Goode v. State

Annotate this Case

245 Miss. 391 (1962)

146 So. 2d 74

GOODE v. STATE

No. 42334.

Supreme Court of Mississippi.

November 5, 1962.

*392 B.R. Hardin, Noel Buckley, Jackson, for appellant.

G. Garland Lyell, Jr., Asst. Atty. Gen., Jackson, for appellee.

*393 McELROY, J.

Percy Lee Goode, a Negro, was convicted in the Circuit Court of Hinds County, Mississippi, on a charge of rape of Rosie Lee Cowan, a Negro. The jury disagreed as to the punishment and he was sentenced to serve life in the state penitentiary. The facts are sordid and lurid and we feel it unnecessary to recite them in this opinion.

(Hn 1) The prosecutrix related a detailed story of how she left her place of work at 1:15 o'clock on the morning of April 18, 1961, and, on her way home, was accosted by the defendant; that, by the use of a knife, and overpowering her, he put her in fear and compelled her to submit to him as he criminally assaulted her three different times; that when she got home, she was crying and told her mother what had occurred; that her mother called the police and they came speedily to her home, and she gave a description of the assailant; that she was taken to the hospital and examined; and that, about four days later, she was called to the police station where she picked out the defendant as her assailant from a group in the line-up. There was corroboration by the mother as to her outcry, and the officers as to the identification of the attacker and the places where the acts occurred. The examining doctor found male sperm and slight tears in the vagina, confirming recent sexual intercourse. The defendant did not testify. His stepfather testified that defendant was at home at the time. There was ample evidence to warrant the jury in finding guilt. Consequently, the contention of the appellant, that the *394 verdict was against the great weight of the evidence, is not maintable.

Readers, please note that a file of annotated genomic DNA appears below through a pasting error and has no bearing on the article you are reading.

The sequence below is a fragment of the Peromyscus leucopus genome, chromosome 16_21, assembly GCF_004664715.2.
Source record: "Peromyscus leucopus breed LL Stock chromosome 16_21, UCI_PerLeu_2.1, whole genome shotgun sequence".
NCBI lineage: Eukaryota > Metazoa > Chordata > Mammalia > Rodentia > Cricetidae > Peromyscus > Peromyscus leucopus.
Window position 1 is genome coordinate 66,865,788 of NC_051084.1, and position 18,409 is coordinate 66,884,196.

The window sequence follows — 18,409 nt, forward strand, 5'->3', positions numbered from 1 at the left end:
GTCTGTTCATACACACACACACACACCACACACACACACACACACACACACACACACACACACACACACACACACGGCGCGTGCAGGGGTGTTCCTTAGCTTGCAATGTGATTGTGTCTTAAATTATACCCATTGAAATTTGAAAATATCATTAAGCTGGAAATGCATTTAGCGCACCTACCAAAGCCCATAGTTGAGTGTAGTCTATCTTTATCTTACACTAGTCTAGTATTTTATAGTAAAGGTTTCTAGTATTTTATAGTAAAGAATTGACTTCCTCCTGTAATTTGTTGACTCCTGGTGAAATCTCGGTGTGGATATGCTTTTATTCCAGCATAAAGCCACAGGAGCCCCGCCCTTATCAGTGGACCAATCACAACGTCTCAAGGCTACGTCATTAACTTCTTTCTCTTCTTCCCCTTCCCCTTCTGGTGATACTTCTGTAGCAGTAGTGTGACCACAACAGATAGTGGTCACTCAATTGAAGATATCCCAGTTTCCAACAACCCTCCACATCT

The second assignment of error is to the following instruction: "The court further instructs the jury for the defendant that in view of the seriousness of the charge against the defendant you must scrutinize the testimony of the prosecutrix with due care and if there is any doubts in your mind as to the truthfulness of her testimony then you are to resolve said doubt in favor of the accused." The court refused this instruction on behalf of the defendant.

(Hn 2) In Monroe v. State, 71 Miss. 196, 13 So. 884; Richardson v. State, 196 Miss. 560, 17 So. 2d 799, cases cited by appellant, and many other decisions of this Court, it is recognized that the uncorroborated testimony of the person alleged to have been raped, while sufficient for conviction, should be scrutinized with caution. (Hn 3) In Alexander's Mississippi Jury Instructions, Vol. 2, Section 4051, it is said that, "While it is true that a jury should weigh the testimony of the prosecutrix with caution, there is no reason why such fact should be emphasized in instructions. Yet it has been permitted, although later doubts seemed to assail the practice. In line with modern and enlightened views it seems that such an instruction would be upon the weight of the evidence and argumentative. The most that can be said is that its allowance may be discretionary." Cf. Hogan v. State, 46 Miss. 274; McArthur v. State, 105 Miss. 398, 62 So. 417. See also Sections 133 and 144 of Alexander's Mississippi Jury Instructions. Besides, the instruction did not even require the doubts to be reasonable. The court was certainly within its rights in refusing this instruction.

Several other errors are assigned by the appellant. However, after careful examination, the Court finds no reversible error in the record and the jury was amply *395 warranted under the evidence in finding the defendant guilty as charged in the indictment.

The case is therefore affirmed.

Affirmed.

Lee, P.J., and Kyle, Ethridge and Gillespie, JJ., concur.